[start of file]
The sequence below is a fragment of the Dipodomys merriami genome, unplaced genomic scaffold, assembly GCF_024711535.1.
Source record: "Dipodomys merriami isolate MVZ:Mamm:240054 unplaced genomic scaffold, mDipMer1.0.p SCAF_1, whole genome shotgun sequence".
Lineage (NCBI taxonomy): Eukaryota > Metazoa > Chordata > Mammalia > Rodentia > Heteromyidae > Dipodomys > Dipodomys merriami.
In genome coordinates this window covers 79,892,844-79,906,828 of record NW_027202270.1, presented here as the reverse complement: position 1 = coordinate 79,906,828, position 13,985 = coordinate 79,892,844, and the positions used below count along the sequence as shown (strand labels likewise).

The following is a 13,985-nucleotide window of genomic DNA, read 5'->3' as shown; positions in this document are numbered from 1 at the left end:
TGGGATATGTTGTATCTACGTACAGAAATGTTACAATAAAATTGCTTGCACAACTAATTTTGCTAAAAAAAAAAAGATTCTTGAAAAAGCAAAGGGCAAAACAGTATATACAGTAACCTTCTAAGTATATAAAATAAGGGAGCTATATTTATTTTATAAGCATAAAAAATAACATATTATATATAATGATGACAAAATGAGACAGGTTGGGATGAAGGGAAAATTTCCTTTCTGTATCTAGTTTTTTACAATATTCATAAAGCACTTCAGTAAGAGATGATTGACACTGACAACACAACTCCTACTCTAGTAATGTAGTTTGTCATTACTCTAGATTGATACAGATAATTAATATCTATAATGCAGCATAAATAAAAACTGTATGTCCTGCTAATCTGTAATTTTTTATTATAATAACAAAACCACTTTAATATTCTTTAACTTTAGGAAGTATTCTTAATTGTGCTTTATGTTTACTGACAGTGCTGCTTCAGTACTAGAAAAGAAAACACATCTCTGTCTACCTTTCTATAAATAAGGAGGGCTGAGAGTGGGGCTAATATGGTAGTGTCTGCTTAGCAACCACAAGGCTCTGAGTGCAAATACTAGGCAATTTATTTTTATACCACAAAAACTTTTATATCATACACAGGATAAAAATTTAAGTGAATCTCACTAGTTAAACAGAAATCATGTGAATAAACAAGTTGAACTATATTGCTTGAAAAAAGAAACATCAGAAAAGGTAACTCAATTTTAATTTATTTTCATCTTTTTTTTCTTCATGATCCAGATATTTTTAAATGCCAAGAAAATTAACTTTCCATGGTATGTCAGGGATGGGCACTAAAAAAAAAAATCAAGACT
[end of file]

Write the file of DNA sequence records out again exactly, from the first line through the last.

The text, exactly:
The sequence below is a fragment of the Dipodomys merriami genome, unplaced genomic scaffold, assembly GCF_024711535.1.
Source record: "Dipodomys merriami isolate MVZ:Mamm:240054 unplaced genomic scaffold, mDipMer1.0.p SCAF_1, whole genome shotgun sequence".
Lineage (NCBI taxonomy): Eukaryota > Metazoa > Chordata > Mammalia > Rodentia > Heteromyidae > Dipodomys > Dipodomys merriami.
In genome coordinates this window covers 79,892,844-79,906,828 of record NW_027202270.1, presented here as the reverse complement: position 1 = coordinate 79,906,828, position 13,985 = coordinate 79,892,844, and the positions used below count along the sequence as shown (strand labels likewise).

The following is a 13,985-nucleotide window of genomic DNA, read 5'->3' as shown; positions in this document are numbered from 1 at the left end:
TGGGATATGTTGTATCTACGTACAGAAATGTTACAATAAAATTGCTTGCACAACTAATTTTGCTAAAAAAAAAAAGATTCTTGAAAAAGCAAAGGGCAAAACAGTATATACAGTAACCTTCTAAGTATATAAAATAAGGGAGCTATATTTATTTTATAAGCATAAAAAATAACATATTATATATAATGATGACAAAATGAGACAGGTTGGGATGAAGGGAAAATTTCCTTTCTGTATCTAGTTTTTTACAATATTCATAAAGCACTTCAGTAAGAGATGATTGACACTGACAACACAACTCCTACTCTAGTAATGTAGTTTGTCATTACTCTAGATTGATACAGATAATTAATATCTATAATGCAGCATAAATAAAAACTGTATGTCCTGCTAATCTGTAATTTTTTATTATAATAACAAAACCACTTTAATATTCTTTAACTTTAGGAAGTATTCTTAATTGTGCTTTATGTTTACTGACAGTGCTGCTTCAGTACTAGAAAAGAAAACACATCTCTGTCTACCTTTCTATAAATAAGGAGGGCTGAGAGTGGGGCTAATATGGTAGTGTCTGCTTAGCAACCACAAGGCTCTGAGTGCAAATACTAGGCAATTTATTTTTATACCACAAAAACTTTTATATCATACACAGGATAAAAATTTAAGTGAATCTCACTAGTTAAACAGAAATCATGTGAATAAACAAGTTGAACTATATTGCTTGAAAAAAGAAACATCAGAAAAGGTAACTCAATTTTAATTTATTTTCATCTTTTTTTTCTTCATGATCCAGATATTTTTAAATGCCAAGAAAATTAACTTTCCATGGTATGTCAGGGATGGGCACTAAAAAAAAAAATCAAGACT